Dec 14, 2020

New digital tool launches to fight US opioid crisis

opioid epidemic
opioids
pharmacists
healthcare app
Leila Hawkins
2 min
New digital tool launches to fight US opioid crisis
The tool will enable pharmacists to rate prescribers, and learn about prescribers they haven't worked with previously...

RPhAlly, a digital healthcare platform for pharmacists in the US, has launched a new tool designed to help combat the opioid epidemic. 

The Prescriber Review is a new feature of the existing RPhAlly app, where pharmacists can provide their professional opinion of the clinician who is prescribing in the form of a four-star review. When pharmacists receive prescriptions issued by providers unknown to them, they can use the tool to see how their colleagues feel about the particular provider.

Rates of deaths caused by overdose are high in the US. The Center for Disease Control and Prevention (CDC) states that between 1999 and 2018, over 750,000 people died from a drug overdose. In 2018 alone there were 70,000 deaths caused by drug overdoses - the leading cause of injury-related death across the country. Two out of three overdose deaths involved an opioid-like prescription, heroin, or synthetic opioids like fentanyl.

Pharmacists essentially act as gatekeepers for dispensing controlled substances. They are ultimately responsible for ensuring the prescription is legitimately prescribed for a valid medical reason in the usual course of the provider’s professional practice.  

However many pharmacists dispense controlled substance prescriptions without knowing the prescriber or their prescribing habits. The Prescriber Review allows pharmacists to work together to better understand their colleagues’ professional opinions of providers they don't know, and to protect their licenses.

Shawn Bjorndal, founder of RPhAlly, commented: “We created this tool so that pharmacists could have an additional data point to serve their patients better, and make more informed decisions when dispensing a controlled substance.” 

The RPhAlly app launched in 2020, with the aim of allowing pharmacists to connect with each other, and share learnings and information with other pharmacists. It's free of charge, and includes a live feed, a pharmacy specific news feed, pharmacist groups, a directory, and forums. Members can also listen to the Pharmacy Podcast Network from within the platform. The app is available on Apple and Google Play stores. 

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Jun 23, 2021

NHSX releases new data plans, experts call for transparency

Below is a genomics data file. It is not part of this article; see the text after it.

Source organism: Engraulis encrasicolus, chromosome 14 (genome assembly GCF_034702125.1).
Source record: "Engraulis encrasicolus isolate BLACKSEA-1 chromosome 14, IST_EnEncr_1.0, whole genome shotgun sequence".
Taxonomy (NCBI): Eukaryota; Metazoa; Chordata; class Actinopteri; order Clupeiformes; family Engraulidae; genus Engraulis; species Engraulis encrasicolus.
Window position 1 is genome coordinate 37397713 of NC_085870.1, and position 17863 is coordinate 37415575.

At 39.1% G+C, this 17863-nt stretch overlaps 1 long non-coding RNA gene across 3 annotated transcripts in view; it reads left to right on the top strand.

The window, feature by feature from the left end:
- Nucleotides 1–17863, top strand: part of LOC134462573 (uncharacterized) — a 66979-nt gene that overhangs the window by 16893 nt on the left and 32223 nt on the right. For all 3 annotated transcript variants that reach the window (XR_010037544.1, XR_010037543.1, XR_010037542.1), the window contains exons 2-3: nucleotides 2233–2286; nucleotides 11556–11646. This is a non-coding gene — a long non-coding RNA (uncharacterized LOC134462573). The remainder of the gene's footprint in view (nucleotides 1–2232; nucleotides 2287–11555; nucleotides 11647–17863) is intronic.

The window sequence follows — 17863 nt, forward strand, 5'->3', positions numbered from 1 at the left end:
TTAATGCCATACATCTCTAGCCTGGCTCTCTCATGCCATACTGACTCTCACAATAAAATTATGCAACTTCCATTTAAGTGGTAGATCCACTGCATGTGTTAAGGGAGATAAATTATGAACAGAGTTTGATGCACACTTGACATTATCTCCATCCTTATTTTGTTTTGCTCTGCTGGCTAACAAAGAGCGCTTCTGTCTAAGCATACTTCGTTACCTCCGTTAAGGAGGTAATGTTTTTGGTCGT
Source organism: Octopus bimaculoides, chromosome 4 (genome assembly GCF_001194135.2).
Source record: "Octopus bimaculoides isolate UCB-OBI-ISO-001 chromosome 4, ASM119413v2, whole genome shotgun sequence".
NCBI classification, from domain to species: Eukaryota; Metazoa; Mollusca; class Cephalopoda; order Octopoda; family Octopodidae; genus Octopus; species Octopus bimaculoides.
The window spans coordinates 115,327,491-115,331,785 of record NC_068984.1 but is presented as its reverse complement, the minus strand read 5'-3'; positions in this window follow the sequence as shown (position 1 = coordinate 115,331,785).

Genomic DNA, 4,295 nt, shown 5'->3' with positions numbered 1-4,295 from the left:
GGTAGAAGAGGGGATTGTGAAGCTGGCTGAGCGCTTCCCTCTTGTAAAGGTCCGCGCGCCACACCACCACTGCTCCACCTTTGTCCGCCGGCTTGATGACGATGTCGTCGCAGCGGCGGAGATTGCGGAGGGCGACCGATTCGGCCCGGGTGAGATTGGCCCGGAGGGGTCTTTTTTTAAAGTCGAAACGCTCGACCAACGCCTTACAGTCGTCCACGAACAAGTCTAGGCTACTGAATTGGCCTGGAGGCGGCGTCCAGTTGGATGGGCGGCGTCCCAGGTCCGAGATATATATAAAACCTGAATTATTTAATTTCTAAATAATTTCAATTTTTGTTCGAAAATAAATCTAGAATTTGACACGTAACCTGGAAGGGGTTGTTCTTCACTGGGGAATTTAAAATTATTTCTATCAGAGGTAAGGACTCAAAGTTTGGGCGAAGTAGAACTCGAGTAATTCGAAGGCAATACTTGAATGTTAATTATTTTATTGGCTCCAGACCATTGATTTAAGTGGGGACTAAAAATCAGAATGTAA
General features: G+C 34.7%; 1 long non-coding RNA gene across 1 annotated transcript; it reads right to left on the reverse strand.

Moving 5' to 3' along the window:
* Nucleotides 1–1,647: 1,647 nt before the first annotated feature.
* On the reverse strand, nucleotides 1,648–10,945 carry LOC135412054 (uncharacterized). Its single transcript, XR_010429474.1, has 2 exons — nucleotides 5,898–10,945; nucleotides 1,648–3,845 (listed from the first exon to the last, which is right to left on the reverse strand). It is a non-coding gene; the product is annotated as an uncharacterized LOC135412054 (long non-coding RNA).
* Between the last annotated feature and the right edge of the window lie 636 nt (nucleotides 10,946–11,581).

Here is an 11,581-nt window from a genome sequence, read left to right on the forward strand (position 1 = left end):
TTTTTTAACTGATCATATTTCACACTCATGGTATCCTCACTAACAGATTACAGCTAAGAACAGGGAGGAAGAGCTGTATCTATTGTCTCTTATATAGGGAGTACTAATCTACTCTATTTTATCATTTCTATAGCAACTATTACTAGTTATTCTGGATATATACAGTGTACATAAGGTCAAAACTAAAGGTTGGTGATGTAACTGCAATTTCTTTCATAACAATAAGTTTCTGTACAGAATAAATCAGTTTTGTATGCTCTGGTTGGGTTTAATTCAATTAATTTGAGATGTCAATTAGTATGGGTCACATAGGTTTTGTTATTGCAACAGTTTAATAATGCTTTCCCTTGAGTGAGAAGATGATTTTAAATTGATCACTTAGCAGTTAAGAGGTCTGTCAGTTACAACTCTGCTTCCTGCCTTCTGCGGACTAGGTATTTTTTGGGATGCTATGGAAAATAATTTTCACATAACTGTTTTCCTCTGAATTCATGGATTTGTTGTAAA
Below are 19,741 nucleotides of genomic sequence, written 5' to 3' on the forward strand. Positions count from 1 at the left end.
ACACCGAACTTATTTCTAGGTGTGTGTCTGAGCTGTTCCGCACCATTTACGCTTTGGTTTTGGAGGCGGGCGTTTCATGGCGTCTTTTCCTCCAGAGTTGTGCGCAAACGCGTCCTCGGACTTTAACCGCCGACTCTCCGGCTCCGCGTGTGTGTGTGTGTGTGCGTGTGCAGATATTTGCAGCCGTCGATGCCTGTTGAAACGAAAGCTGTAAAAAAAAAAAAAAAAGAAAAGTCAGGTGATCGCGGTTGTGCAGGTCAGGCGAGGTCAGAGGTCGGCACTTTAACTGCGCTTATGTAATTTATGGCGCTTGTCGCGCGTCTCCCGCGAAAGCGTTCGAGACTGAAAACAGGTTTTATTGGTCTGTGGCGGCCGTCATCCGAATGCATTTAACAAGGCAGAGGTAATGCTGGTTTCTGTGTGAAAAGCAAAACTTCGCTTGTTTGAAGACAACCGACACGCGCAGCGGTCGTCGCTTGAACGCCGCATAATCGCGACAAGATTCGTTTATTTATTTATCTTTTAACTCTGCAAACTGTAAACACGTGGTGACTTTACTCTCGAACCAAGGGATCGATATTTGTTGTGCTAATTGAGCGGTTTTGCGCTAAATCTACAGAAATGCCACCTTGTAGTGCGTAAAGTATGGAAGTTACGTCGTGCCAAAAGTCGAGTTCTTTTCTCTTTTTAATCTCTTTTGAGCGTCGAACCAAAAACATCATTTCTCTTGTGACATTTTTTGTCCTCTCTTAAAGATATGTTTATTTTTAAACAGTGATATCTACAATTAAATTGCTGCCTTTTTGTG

medicalrecords
patientdata
NHS
privacy
3 min
NHSX has published a new strategy for patient data sharing, with experts calling for transparency

Patients in England will get "greater control" over their health and care data according to new proposals set out by the government. 

In a new draft strategy called "Data saves lives: reshaping health and social care with data", Health and Social Care Secretary Matt Hancock says that more effective use of data will deliver better patient-focused care. "This strategy seeks to put people in control of their own data, while supporting the NHS in creating a modernised system fit for the 21st century which puts patients and staff in pole position." 

Under the new plans people will be able to access their medical records from different parts of the health system through different applications, to access test results, medication lists, procedures and care plans. 

The strategy, published by NHSX, the government department that sets policies for the use of technology within the NHS, follows delays to the creation of a central database of patient records amid concerns over data sharing and a lack of transparency, with critics saying that only a small proportion of the public were made aware of the plans and the choice to opt out. 

Kevin Curran,  senior member of The Institute of Electrical and Electronics Engineers (IEEE) and Professor of Cybersecurity at the University of Ulster, says that moving health records online raises concerns. "The move to an online app does seem like a natural progression, however there is a difference between having computerised records within our healthcare IT infrastructure and having those records reside on a public facing server. 

"Having records inhouse limits the range and type of access – it's far more difficult for remote hackers" Curran said. "There are techniques that healthcare organisations can use to reduce the risk of future data breaches. One way is to make it ‘opt in’, so patients have the choice to decide whether their medical information is moved to a public facing service so that they can access it. 

"However, those who do not opt in or download the app instead should have their records hosted in a non-public-facing cloud service. This way, if a data breach does occur, those who never used the app, or not wanted to, will not have had their details released." 

The new strategy has been welcomed by some, with an emphasis on the need for transparency.  Adam Steventon, Director of Data Analytics at the Health Foundation, said: "Health data has played a critical role in the last year – from tracking COVID-19 outbreaks and developing treatments, to getting people booked in for their vaccines. It is critical that the use of data is accelerated if the NHS is to tackle the backlog of care and address the massive health challenges facing the country. 

"It is particularly positive that the government has committed to building analytical and data science capability in the NHS and to improving data on social care. To ensure the full potential of data can be realised, the government must ensure transparency on how it will be used and the rights and options people have, as well as engaging with the public and health care professionals to build trust and show people how their data can improve the NHS and save lives." 

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